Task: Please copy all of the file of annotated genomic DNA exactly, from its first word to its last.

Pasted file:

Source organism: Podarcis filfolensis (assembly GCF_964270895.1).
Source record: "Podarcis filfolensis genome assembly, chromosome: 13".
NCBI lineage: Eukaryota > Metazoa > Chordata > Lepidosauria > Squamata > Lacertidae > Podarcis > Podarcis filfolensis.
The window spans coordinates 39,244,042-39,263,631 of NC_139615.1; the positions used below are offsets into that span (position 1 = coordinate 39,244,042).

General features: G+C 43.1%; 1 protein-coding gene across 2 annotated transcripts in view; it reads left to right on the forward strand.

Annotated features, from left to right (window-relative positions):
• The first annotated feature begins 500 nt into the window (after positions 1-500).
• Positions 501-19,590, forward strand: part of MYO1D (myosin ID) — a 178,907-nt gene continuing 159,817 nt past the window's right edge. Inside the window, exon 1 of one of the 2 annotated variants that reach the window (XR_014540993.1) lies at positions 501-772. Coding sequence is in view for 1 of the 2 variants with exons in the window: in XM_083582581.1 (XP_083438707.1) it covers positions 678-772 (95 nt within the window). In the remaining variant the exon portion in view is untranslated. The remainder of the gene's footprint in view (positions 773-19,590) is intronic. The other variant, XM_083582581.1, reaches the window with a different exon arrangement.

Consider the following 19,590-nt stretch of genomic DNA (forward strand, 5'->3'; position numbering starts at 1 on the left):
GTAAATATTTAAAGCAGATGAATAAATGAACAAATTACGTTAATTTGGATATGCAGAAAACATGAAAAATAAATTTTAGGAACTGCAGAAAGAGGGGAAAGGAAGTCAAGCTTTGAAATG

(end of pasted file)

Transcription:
Source organism: Podarcis filfolensis (assembly GCF_964270895.1).
Source record: "Podarcis filfolensis genome assembly, chromosome: 13".
NCBI lineage: Eukaryota > Metazoa > Chordata > Lepidosauria > Squamata > Lacertidae > Podarcis > Podarcis filfolensis.
The window spans coordinates 39,244,042-39,263,631 of NC_139615.1; the positions used below are offsets into that span (position 1 = coordinate 39,244,042).

General features: G+C 43.1%; 1 protein-coding gene across 2 annotated transcripts in view; it reads left to right on the forward strand.

Annotated features, from left to right (window-relative positions):
• The first annotated feature begins 500 nt into the window (after positions 1-500).
• Positions 501-19,590, forward strand: part of MYO1D (myosin ID) — a 178,907-nt gene continuing 159,817 nt past the window's right edge. Inside the window, exon 1 of one of the 2 annotated variants that reach the window (XR_014540993.1) lies at positions 501-772. Coding sequence is in view for 1 of the 2 variants with exons in the window: in XM_083582581.1 (XP_083438707.1) it covers positions 678-772 (95 nt within the window). In the remaining variant the exon portion in view is untranslated. The remainder of the gene's footprint in view (positions 773-19,590) is intronic. The other variant, XM_083582581.1, reaches the window with a different exon arrangement.

Consider the following 19,590-nt stretch of genomic DNA (forward strand, 5'->3'; position numbering starts at 1 on the left):
GTAAATATTTAAAGCAGATGAATAAATGAACAAATTACGTTAATTTGGATATGCAGAAAACATGAAAAATAAATTTTAGGAACTGCAGAAAGAGGGGAAAGGAAGTCAAGCTTTGAAATG